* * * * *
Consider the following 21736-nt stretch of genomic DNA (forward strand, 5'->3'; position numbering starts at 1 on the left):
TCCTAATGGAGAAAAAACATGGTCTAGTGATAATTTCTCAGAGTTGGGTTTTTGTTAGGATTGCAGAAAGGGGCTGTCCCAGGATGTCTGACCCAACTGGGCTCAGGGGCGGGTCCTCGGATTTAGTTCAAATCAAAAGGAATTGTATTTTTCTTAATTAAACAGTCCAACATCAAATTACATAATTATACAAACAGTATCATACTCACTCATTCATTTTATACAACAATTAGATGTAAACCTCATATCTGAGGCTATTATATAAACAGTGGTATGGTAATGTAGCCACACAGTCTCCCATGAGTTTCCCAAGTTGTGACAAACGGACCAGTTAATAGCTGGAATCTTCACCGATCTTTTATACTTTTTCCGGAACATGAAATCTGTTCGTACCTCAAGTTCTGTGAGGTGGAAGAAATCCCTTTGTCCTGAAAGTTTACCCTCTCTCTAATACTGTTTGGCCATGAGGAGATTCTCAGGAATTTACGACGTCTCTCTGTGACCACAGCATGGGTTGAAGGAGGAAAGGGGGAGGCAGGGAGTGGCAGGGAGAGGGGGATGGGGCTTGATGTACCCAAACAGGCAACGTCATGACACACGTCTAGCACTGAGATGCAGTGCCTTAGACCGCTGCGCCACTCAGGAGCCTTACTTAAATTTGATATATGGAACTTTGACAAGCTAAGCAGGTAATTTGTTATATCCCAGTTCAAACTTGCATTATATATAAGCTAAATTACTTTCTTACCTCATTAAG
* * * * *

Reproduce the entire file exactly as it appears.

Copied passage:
Consider the following 21736-nt stretch of genomic DNA (forward strand, 5'->3'; position numbering starts at 1 on the left):
TCCTAATGGAGAAAAAACATGGTCTAGTGATAATTTCTCAGAGTTGGGTTTTTGTTAGGATTGCAGAAAGGGGCTGTCCCAGGATGTCTGACCCAACTGGGCTCAGGGGCGGGTCCTCGGATTTAGTTCAAATCAAAAGGAATTGTATTTTTCTTAATTAAACAGTCCAACATCAAATTACATAATTATACAAACAGTATCATACTCACTCATTCATTTTATACAACAATTAGATGTAAACCTCATATCTGAGGCTATTATATAAACAGTGGTATGGTAATGTAGCCACACAGTCTCCCATGAGTTTCCCAAGTTGTGACAAACGGACCAGTTAATAGCTGGAATCTTCACCGATCTTTTATACTTTTTCCGGAACATGAAATCTGTTCGTACCTCAAGTTCTGTGAGGTGGAAGAAATCCCTTTGTCCTGAAAGTTTACCCTCTCTCTAATACTGTTTGGCCATGAGGAGATTCTCAGGAATTTACGACGTCTCTCTGTGACCACAGCATGGGTTGAAGGAGGAAAGGGGGAGGCAGGGAGTGGCAGGGAGAGGGGGATGGGGCTTGATGTACCCAAACAGGCAACGTCATGACACACGTCTAGCACTGAGATGCAGTGCCTTAGACCGCTGCGCCACTCAGGAGCCTTACTTAAATTTGATATATGGAACTTTGACAAGCTAAGCAGGTAATTTGTTATATCCCAGTTCAAACTTGCATTATATATAAGCTAAATTACTTTCTTACCTCATTAAG